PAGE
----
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  • Who Called the Constitutional Convention? The Commonwealth of Virginia0

    • October 7, 2016

    In interstate convention practice a “call” is an invitation for state representatives to meet at a particular time and place to discuss certain designated issues. During the Founding Era, convention calls were issued by the Continental and Confederation Congresses, by prior conventions and—most frequently—by individual states. In rare instances the call might be the product

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  • Could Congress Control an Amendments Convention? Not According to the Founders!0

    • October 5, 2016

    As we move closer to holding a “convention for proposing amendments” to restrain federal overreach, naysayers have not been silent. One of their claims is an amendments convention would be fruitless or dangerous because it could be controlled by Congress. The Constitution directs Congress to “call” an amendments convention when two thirds of the state

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  • Simulation Shows What An Amendments Convention Would Be Like0

    • September 27, 2016

    This article was first published by CNSNews. How would an Article V “convention for proposing amendments” work? What would be its agenda? What about its procedures? How would voting be conducted? History and constitutional law provide the answer to most of those questions, but it also helps to have a specific modern example. That is

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  • When We Amend the Constitution, Make Sure We Follow the U.S. Procedure, not the “Confederate States” Procedure0

    • September 19, 2016

    People who claim that states may, through state law, dictate the wording of amendments to the interstate “convention for proposing amendments” are not accurately representing the system laid out in Article V of the U.S. Constitution. Rather, they are unwittingly advocating a system similar to the one adopted by the defunct “Confederate States of America.”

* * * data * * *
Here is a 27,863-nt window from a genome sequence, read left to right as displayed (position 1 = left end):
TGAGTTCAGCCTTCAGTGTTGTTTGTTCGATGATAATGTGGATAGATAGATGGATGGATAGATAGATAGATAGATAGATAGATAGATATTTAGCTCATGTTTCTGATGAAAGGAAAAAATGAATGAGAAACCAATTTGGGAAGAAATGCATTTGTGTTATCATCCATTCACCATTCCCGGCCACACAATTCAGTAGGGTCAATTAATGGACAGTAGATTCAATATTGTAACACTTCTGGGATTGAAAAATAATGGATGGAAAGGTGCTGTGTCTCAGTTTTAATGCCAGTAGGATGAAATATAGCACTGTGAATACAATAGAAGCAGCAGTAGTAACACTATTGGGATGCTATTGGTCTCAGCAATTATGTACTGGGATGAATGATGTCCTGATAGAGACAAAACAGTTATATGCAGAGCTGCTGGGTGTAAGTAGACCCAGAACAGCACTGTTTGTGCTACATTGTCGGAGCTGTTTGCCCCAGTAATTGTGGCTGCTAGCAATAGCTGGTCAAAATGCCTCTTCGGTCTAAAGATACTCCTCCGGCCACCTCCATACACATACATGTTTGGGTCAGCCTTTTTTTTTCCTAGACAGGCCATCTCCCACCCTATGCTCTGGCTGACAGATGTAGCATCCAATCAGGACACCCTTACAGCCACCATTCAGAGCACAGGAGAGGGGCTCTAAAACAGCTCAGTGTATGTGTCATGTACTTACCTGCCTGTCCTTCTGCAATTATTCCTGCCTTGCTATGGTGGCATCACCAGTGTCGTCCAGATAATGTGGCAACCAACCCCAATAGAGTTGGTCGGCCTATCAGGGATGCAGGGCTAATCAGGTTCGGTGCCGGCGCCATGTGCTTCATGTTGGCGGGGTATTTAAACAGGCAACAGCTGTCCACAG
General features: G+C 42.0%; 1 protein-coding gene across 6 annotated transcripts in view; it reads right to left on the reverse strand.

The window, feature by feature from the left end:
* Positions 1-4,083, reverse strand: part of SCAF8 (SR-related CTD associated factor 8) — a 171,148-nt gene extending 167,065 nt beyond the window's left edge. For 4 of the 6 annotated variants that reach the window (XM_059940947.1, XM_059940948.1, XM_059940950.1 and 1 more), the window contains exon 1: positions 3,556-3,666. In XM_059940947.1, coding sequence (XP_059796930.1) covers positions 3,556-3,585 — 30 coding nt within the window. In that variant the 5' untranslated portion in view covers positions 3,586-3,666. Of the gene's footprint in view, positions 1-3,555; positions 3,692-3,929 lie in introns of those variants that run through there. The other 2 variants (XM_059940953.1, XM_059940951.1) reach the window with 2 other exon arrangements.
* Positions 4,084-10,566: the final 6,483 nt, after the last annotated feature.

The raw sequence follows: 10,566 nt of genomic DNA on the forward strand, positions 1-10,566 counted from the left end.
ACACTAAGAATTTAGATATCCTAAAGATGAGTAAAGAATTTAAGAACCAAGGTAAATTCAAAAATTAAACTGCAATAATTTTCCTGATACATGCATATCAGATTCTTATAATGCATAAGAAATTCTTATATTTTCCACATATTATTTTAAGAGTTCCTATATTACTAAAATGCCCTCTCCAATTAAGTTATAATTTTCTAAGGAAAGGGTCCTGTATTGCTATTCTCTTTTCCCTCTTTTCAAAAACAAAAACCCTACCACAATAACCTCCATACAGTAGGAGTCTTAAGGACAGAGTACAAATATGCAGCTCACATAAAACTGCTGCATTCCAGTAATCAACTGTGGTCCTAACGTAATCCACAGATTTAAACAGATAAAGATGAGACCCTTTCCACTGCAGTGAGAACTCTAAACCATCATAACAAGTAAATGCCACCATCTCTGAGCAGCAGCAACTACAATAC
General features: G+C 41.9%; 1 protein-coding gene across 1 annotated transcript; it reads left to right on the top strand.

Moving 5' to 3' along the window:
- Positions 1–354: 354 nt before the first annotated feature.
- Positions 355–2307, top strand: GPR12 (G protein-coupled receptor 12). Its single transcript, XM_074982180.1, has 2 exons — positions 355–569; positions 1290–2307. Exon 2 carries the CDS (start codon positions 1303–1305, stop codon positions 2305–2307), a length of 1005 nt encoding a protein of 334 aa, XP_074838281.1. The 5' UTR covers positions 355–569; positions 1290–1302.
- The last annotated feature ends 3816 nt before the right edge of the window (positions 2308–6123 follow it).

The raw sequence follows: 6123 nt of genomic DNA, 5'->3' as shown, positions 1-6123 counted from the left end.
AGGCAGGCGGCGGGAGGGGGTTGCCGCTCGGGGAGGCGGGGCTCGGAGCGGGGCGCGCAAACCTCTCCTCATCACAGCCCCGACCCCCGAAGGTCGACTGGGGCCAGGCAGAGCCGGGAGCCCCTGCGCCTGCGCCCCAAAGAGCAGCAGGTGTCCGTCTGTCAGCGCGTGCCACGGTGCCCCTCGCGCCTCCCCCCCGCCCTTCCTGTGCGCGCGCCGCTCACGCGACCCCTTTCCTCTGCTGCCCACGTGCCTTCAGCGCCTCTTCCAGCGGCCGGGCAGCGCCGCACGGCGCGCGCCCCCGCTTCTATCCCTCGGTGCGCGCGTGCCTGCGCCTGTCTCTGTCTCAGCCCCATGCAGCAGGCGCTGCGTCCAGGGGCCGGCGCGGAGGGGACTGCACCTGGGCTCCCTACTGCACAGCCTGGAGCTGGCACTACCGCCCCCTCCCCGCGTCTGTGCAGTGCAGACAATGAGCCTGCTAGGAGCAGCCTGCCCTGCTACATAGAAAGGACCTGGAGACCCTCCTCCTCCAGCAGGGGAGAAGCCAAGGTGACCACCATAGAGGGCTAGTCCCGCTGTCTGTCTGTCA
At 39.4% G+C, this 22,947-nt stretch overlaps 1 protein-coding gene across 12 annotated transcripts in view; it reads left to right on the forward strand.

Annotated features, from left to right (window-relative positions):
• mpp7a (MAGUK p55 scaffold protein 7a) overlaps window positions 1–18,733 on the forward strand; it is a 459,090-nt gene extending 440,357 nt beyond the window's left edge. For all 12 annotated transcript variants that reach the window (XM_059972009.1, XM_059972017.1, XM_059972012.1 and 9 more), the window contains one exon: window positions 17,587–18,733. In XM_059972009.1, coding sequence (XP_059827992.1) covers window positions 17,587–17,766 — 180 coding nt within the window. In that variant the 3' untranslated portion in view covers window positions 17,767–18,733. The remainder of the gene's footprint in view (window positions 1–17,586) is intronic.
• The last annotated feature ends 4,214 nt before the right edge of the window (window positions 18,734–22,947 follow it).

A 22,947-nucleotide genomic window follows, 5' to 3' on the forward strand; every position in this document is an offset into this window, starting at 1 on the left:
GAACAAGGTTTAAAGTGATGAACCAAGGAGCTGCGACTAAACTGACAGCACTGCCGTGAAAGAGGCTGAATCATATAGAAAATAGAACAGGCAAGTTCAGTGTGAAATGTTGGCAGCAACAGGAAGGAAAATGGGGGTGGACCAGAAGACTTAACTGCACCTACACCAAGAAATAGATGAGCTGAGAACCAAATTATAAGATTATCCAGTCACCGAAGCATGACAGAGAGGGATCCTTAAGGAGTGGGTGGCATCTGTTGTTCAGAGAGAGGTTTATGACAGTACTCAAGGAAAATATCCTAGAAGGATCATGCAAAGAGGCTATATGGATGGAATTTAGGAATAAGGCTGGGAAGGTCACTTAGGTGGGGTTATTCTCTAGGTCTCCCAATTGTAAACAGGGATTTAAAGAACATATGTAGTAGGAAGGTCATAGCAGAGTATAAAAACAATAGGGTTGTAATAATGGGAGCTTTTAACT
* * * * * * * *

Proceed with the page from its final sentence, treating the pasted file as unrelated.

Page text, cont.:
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  • Phyllis Schlafly, RIP0

    • September 6, 2016

    I extend my sincere condolences for the death of Phyllis Schlafly to her family and followers. Mrs. Schlafly could rise to greatness. Her book, A Choice Not An Echo, became a standard of the conservative movement. Her successful campaign against the poorly drafted “Equal Rights Amendment” was a classic instance of how a single individual

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  • Statement by Rob Natelson on the “Compact for America’s” Latest Attack0

    • August 22, 2016

    The authors affiliated with the Compact for America (CFA) would have us believe that states may use their ordinary law-making power to reduce the Constitution’s extended five-step amendment procedure to two steps, and that the courts will meekly acquiesce. Common sense tells us that the courts are unlikely to do so. The conclusion of common

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